1. Connectivity. In a hospital environment, any disruption in data transmission could have devastating patient consequences. For that reason, ultra-high reliability and low-latency communication are essential; the stakes are too high for a dropped connection.
In healthcare networks, highly complex systems and dense device deployments must work around the clock without fail. As a result, device designers must incorporate connectivity testing early in the development life cycle, using robust solutions for hardware, software and relevant radio frequency tests. Proactively testing for signal or power integrity issues can ensure that IoMT devices are able to withstand the rigors of the real world and that healthcare organizations don't discover connectivity problems during an emergency situation.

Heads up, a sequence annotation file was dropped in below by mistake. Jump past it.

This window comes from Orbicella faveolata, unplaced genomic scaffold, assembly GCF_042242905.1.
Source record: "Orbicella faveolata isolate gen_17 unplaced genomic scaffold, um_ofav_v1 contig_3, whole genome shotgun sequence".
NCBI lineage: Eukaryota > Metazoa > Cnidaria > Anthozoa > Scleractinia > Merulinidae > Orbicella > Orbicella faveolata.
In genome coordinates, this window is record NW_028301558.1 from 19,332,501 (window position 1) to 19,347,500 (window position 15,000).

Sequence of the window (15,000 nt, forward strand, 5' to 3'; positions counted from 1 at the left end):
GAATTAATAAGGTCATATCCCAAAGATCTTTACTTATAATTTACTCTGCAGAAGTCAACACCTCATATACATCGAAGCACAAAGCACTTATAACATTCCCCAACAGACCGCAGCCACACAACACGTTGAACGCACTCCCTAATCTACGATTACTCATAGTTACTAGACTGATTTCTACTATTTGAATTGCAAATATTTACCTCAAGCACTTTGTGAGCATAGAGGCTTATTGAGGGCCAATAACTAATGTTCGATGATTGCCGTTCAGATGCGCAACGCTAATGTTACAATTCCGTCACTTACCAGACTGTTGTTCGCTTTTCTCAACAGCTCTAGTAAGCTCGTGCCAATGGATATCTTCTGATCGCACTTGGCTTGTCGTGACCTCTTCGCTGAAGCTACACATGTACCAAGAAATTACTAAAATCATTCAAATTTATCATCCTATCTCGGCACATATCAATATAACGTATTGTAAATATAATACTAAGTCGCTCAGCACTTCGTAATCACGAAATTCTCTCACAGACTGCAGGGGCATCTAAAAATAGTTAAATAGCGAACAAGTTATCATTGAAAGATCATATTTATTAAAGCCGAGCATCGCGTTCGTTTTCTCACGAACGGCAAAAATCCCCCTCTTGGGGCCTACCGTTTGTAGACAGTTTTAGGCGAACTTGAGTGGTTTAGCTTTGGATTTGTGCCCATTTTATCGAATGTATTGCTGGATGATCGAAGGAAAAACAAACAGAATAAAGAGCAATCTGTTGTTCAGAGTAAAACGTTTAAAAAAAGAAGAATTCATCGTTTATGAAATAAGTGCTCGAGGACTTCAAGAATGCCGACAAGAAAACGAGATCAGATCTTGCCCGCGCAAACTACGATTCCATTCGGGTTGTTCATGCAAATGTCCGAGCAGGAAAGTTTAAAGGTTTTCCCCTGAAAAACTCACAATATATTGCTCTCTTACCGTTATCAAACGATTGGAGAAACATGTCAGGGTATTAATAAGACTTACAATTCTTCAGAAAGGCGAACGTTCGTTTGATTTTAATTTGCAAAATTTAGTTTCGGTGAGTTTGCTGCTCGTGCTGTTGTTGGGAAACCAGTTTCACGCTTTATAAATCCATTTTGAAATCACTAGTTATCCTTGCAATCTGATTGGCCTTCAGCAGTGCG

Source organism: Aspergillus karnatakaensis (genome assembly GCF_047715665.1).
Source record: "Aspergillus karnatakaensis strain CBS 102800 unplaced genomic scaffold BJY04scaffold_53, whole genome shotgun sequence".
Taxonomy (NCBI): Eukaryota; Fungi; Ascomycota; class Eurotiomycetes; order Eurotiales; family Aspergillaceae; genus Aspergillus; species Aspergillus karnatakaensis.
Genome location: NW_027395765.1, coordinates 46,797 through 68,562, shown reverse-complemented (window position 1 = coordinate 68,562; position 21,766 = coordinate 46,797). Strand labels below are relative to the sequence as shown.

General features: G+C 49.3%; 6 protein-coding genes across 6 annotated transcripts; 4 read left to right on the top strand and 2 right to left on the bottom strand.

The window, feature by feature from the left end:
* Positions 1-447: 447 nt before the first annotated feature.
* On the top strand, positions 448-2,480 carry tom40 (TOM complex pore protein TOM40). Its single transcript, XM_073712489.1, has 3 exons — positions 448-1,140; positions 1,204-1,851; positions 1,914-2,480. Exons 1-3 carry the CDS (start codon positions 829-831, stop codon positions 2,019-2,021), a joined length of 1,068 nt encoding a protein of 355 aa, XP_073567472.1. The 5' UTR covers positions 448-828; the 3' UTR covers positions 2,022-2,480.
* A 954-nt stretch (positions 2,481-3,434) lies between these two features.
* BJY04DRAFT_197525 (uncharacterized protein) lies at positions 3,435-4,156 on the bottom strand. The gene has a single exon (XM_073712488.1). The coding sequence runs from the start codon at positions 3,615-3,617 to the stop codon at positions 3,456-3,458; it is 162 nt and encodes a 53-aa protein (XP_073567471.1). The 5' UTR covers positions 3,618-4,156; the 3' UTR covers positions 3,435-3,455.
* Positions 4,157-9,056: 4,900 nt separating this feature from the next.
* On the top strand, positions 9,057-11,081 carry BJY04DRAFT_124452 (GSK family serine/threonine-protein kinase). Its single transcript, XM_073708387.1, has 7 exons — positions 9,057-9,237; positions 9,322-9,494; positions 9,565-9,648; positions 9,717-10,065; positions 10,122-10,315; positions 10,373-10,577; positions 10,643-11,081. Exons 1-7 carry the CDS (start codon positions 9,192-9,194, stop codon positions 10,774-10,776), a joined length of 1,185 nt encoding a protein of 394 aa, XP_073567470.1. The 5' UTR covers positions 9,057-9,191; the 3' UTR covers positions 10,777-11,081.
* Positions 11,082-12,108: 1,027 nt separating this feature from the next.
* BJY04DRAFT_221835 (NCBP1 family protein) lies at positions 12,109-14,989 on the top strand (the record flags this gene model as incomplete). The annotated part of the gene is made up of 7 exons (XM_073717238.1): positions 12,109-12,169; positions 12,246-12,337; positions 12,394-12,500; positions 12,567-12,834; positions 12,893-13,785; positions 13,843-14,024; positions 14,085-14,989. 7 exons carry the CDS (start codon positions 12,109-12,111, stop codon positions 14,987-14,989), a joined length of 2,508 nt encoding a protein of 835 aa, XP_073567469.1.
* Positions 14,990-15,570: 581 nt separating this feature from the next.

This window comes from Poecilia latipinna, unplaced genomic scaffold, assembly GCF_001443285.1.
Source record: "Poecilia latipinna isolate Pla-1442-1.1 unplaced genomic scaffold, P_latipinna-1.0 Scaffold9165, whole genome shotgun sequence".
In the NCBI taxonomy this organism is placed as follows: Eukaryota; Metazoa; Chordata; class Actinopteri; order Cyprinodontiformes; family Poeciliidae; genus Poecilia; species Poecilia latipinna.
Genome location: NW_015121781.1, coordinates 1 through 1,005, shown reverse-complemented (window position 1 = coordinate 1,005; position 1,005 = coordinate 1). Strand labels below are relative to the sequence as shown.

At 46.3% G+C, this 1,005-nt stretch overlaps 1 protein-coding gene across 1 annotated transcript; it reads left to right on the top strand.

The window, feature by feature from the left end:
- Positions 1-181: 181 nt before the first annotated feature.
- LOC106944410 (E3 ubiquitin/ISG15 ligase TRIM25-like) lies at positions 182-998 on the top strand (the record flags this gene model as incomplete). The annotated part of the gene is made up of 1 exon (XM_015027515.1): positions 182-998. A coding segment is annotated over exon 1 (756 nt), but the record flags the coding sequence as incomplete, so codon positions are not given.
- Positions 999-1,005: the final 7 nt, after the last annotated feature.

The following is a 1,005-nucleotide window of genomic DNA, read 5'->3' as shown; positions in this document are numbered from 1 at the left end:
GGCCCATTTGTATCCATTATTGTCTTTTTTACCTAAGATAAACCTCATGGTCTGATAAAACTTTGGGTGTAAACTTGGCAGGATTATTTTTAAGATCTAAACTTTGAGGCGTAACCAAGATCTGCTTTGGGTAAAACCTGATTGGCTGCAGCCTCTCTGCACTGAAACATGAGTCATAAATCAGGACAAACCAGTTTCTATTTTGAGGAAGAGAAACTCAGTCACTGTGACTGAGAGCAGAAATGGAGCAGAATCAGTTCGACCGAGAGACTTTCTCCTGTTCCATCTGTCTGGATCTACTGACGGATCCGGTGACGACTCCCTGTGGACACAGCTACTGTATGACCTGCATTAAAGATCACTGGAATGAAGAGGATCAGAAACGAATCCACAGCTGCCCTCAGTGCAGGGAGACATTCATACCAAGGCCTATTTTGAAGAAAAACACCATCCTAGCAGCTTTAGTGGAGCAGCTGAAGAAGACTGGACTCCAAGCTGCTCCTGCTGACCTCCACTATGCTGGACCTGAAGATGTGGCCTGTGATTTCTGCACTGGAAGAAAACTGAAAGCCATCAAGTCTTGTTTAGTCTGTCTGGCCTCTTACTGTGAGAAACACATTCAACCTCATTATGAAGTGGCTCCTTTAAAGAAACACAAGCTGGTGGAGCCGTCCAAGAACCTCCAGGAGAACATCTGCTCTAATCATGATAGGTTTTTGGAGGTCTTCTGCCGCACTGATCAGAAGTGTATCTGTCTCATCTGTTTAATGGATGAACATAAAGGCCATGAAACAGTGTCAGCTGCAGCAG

2. Continuity. Battery life is one of the most important considerations for IoMT devices, and for good reason. In the healthcare industry, operational continuity can be a matter of life and death.
Device designers can take steps early in the development life cycle to maximize battery runtimes such as integrating sensing, processing, control and communication components to understand their respective power consumption and achieve an optimal balance between performance and power consumption. By working to extend the battery life of mission-critical healthcare devices, designers can optimize power consumption to provide uninterrupted access to essential patient data.